An in-depth survey of both
corporate and priv ate practice IP
professionals, jointly undertaken by
IAM and Thomson Reuters, yielded
a number of fascinating findings –
not least of which is just how
dynamic the IP market really is.
Although less well known and certainly
less well used by foreign companies, the
Chinese utility model patent system
offers a potentially useful and
strategically valuable route for protection
of inventions, writes Bob Stembridge, the
manager of customer relations at the IP
Solutions business of Thomson Reuters.
This issue's featured industry data includes key patent metrics for companies in the Industrials Industry.
In Germany, “trade secrets” comprise a broad
variety of information, including technical
know-how, commercial data and other
business information. Examples of
information that can constitute a trade secret
include lists of addresses, documents of
commercial offers, composition of materials,
sources of supply, computer programs and
their source code, information about
production processes, lists of customers or
suppliers, market research data, price
calculations and drawings.
A “trade secret” is defined as any
production method, sales system or other
useful technical or operational information
related to a business activity that is not
known to the public and that has been kept
in confidence (Section 2(6) of the Unfair
Competition Prevention Act).
There is no statutory definition of a trade
secret in the United States. However, there
is a trend towards achieving some
uniformity, with 46 states having adopted
various statutes modelled after the Uniform
Trade Secret Act (UTSA). The UTSA is a
model law drafted by the National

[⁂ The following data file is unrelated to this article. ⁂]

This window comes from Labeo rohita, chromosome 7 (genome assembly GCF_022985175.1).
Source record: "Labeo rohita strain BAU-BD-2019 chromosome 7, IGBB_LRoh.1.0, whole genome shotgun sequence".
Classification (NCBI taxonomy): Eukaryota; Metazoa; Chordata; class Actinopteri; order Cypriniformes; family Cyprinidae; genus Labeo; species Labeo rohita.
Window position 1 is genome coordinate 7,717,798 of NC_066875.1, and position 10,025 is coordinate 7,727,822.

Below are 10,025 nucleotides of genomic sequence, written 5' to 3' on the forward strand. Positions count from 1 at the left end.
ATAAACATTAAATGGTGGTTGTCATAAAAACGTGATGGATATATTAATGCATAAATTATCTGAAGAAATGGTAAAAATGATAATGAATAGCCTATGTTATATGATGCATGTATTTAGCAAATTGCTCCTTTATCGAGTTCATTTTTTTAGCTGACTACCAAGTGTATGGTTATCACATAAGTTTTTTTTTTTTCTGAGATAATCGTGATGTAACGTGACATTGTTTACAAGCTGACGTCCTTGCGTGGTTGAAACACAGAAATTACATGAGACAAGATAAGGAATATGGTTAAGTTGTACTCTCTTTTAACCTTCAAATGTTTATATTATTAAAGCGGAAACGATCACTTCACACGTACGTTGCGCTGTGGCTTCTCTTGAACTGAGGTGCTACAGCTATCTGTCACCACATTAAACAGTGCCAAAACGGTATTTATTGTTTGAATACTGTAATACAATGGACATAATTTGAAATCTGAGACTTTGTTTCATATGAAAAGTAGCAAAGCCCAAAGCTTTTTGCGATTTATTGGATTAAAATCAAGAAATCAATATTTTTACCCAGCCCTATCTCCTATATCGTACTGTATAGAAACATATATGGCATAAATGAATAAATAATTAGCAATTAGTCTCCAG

Conference of Commissions on Uniform
State Laws. States that have not adopted the
UTSA (eg, New York), have adopted their
own state statutes and/or continue to apply
The Mexican legal system establishes
protection for some, though not all,
information. The elements that any given
information must include in order to be
considered as a trade secret are set out in
Articles 82 and following of the Industrial
The true value of a patent is an
elusive concept which is tricky to
pin down. While hard data can
assist in a valuation, it is more
difficult to predict the influence that
more intangible elements will have
on market price.
The achievements of IP Hall of
Fame inductees set them apart
from the crowd. Those who have
made it into this elite group this
year are no exception.
Companies that sustain high annual
growth rates in patent applications
in comparison to their peers exhibit
greater long-term revenue and
market share growth.
Goldman Sachs has been clear for
many years that its reputation is a
key corporate asset. But recent
events have shown that having such
awareness is not always enough.
It is relatively easy to identify the
sellers at the public IP auctions
organised by Ocean Tomo between
2006 and 2009, as well as the
prices they achieved. But finding
out who did the buying has been
significantly harder – until now.
Brands that are not used but kept
alive in company books are not
dead – they are wasted moneymaking
Although there are many groups and
organisations that represent a
variety of IP professionals and
interests, there is currently nothing
out there that focuses specifically on
IP strategy and strategists. However,
that could be about to change.
It is clear that a single EU
patent and unitary court system
are essential if Europe is ever to
be a truly single market, let
alone a dynamic centre of
world-class innovation. But that
does not mean they are
Intangibles crucial to M&A success, report claims.
Former chief IP execs at Microsoft, HP,
IBM and Apple were asked to weigh in on
patent performance. What they had to
say may surprise you.
A brief cameo appearance on the
legislative stage yields mixed reviews,
but also some observations and insights.
Although a recent decision regarding
Google AdWords issued by the Court of
Justice of the European Union was not
great news for brand owners, it could
have been a whole lot worse.